Integrated Wind, Solar, and Energy Storage

Colocating wind and solar generation with battery energy storage is a concept garnering much attention lately. An integrated wind, solar, and energy storage (IWSES) plant has a far better generation profile than standalone wind or solar plants. It results in better use of the transmission evacuation system, which, in turn, provides a lower overall plant cost compared to standalone wind and solar plants of the same generating capacity. IWSES plants are particularly suitable for regions that have set high targets for wind and solar generation but have limited land available for project development.

The Concept of an IWSES Plant

Separate wind and solar plants connected to the same point of interconnection do not constitute an integrated wind and solar plant. In an IWSES plant, wind turbines, photovoltaic (PV) solar arrays, and a battery energy storage system (BESS) are integrated into a single plant using state-of-the-art controls. It is noteworthy that the integration of wind and PV solar plants, as well a BESS, can be performed at the wind turbine/PV array level or the farm level. In farm-level integration,

Designing Plants with a Better Generation Profile and Lower Overall Cost 

balance-of-plant (BOP) equipment such as transformers and switchgears, as well as the upstream transmission evacuation system, is shared by the wind turbines, solar arrays, and BESS. In turbine-level integration, each converter may be potentially shared by a wind turbine, solar array, and BESS. Benefits of an IWSES Plant An IWSES plant may offer several benefits over standalone wind or solar plants of the same capacity, some of which can be readily monetized while others cannot. If we are to understand such plants’ economic value, then these benefits must be quantified. Here, we first present the benefits of integrating wind and solar generation; we then discuss the benefits accrued from the addition of energy storage.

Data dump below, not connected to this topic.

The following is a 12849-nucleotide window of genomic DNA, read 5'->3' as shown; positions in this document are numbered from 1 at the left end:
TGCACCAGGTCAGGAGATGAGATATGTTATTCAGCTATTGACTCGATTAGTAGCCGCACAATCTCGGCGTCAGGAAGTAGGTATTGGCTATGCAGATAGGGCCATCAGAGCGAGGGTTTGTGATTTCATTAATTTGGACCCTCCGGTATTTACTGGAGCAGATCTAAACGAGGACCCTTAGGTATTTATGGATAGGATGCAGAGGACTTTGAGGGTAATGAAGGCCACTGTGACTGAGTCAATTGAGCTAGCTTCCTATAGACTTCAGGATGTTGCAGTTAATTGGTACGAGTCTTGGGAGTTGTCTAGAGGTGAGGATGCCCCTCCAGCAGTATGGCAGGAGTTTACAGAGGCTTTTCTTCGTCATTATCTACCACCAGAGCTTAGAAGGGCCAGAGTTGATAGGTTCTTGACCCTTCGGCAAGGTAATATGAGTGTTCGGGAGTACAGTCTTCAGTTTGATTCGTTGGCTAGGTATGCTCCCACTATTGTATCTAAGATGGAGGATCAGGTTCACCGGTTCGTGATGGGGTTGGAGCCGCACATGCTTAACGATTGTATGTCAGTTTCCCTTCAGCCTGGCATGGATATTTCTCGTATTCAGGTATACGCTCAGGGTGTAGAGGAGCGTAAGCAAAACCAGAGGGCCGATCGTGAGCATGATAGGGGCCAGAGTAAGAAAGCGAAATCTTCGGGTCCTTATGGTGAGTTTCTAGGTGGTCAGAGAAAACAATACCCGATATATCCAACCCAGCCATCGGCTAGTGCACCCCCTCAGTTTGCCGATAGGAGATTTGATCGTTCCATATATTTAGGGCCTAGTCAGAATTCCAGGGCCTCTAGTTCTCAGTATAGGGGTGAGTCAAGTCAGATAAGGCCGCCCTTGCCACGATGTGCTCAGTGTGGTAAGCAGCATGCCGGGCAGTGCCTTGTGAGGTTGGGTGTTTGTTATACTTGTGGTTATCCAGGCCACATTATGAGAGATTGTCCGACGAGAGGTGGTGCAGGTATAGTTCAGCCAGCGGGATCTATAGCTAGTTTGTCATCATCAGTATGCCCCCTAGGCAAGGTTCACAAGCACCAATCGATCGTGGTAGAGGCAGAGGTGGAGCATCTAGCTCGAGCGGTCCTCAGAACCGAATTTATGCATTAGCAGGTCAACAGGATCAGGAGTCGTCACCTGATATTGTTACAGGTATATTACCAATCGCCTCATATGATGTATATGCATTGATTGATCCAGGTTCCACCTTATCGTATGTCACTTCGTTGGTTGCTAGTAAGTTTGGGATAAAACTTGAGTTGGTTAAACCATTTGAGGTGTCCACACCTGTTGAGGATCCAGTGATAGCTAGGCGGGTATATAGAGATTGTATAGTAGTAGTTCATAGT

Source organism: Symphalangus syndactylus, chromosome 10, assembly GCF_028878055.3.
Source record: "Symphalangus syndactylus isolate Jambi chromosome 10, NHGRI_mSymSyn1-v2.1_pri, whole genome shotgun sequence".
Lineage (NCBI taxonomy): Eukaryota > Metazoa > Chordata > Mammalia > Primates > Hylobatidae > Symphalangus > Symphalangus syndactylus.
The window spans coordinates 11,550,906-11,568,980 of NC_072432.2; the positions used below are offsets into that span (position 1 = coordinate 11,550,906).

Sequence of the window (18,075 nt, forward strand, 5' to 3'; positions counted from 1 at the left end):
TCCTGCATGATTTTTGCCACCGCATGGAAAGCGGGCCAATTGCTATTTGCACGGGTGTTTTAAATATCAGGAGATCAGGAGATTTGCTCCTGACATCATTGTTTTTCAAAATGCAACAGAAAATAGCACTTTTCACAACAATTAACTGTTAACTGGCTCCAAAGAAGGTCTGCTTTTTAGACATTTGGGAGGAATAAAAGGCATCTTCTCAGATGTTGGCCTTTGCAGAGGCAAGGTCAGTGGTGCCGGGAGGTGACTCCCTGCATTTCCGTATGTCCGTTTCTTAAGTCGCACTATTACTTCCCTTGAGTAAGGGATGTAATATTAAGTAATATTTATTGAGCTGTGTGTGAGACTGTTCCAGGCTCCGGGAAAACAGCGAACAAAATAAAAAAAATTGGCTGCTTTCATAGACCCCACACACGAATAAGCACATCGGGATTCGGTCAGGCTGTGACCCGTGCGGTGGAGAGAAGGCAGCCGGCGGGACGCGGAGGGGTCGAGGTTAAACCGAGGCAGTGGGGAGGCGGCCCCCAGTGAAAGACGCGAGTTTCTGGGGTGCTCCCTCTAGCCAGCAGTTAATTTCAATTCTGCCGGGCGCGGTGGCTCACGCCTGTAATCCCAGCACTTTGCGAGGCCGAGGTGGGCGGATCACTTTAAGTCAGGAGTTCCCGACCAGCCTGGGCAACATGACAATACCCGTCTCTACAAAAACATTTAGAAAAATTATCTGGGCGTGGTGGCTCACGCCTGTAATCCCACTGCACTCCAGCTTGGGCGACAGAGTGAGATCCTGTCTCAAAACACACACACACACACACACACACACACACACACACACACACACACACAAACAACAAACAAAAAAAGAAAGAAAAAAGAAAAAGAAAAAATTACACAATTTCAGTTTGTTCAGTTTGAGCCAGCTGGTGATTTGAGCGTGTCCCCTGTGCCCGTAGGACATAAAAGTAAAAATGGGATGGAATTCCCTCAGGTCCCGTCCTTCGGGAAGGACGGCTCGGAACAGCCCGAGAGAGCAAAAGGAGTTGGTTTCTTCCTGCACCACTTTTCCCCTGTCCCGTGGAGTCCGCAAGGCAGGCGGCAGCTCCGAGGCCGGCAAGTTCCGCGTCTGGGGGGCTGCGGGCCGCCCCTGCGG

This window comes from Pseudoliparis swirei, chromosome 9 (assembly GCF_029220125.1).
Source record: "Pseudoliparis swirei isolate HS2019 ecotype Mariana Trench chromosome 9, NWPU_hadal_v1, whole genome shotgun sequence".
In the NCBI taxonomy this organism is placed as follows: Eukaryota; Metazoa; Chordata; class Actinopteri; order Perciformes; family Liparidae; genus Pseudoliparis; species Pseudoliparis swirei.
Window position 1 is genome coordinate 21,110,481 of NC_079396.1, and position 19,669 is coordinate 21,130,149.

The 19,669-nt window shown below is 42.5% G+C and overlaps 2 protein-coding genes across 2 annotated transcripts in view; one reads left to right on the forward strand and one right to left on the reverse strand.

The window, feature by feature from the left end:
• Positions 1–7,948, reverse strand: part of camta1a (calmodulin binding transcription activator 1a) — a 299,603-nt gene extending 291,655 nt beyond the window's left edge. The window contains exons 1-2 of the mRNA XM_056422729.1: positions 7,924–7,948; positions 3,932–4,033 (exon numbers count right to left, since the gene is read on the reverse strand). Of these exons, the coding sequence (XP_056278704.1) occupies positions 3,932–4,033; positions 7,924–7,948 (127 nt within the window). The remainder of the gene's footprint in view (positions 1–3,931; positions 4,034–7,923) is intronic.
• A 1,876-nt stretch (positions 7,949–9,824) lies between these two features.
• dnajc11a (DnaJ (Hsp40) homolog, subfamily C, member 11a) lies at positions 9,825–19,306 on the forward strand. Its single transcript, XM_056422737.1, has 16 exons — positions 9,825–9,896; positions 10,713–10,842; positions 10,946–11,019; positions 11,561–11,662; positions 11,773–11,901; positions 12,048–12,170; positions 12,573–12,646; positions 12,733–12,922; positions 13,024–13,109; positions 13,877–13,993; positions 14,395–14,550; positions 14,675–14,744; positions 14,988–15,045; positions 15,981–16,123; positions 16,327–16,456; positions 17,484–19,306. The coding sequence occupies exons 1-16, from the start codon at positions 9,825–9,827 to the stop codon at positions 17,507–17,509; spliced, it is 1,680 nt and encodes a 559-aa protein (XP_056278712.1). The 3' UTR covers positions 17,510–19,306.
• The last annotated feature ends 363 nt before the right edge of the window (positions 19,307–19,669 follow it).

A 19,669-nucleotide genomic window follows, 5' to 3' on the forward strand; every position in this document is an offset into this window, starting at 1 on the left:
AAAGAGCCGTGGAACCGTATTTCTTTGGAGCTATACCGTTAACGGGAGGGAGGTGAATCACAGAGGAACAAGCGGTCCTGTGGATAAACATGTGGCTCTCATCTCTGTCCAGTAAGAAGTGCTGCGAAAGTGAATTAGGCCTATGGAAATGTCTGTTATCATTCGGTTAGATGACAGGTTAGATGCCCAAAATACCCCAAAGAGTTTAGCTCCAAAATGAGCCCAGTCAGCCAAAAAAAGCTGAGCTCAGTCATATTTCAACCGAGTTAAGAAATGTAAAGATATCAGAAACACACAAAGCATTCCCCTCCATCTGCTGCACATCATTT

Benefits from Integrating Wind and Solar Generation The key benefits of an integrated wind-solar plant relative to standalone wind and solar plants with the same cumulative capacity are as follows: 

  Decrease in project development costs: For wind and solar projects, project development studies are required to determine project feasibility, socioeconomic impact, and impacts on the market, the environment, and the grid itself. Wind and solar projects also necessitate the fulfillment of legal and regulatory requirements, such as securing permits and licenses, land-lease agreements, environmental impact assessments, construction permits, grid interconnection agreements, and power purchase agreements. A reduction in project development costs can be achieved through efficiencies in project studies and filings with the statutory bodies because they are the same for both types of generation. 


 ✔ Better use of available land: Colocating wind and solar power plants conserves space and increases the energy density (i.e., the amount of energy produced per acre of land). In many wind plants, the land between the turbines is often left unused. To make better use of space, wind and solar plants can be colocated, provided that conditions for both wind and solar power generation are favorable at the same location. Alternatively, if wind and solar plants can be sited adjacent to one another, they can share the same transmission evacuation infrastructure.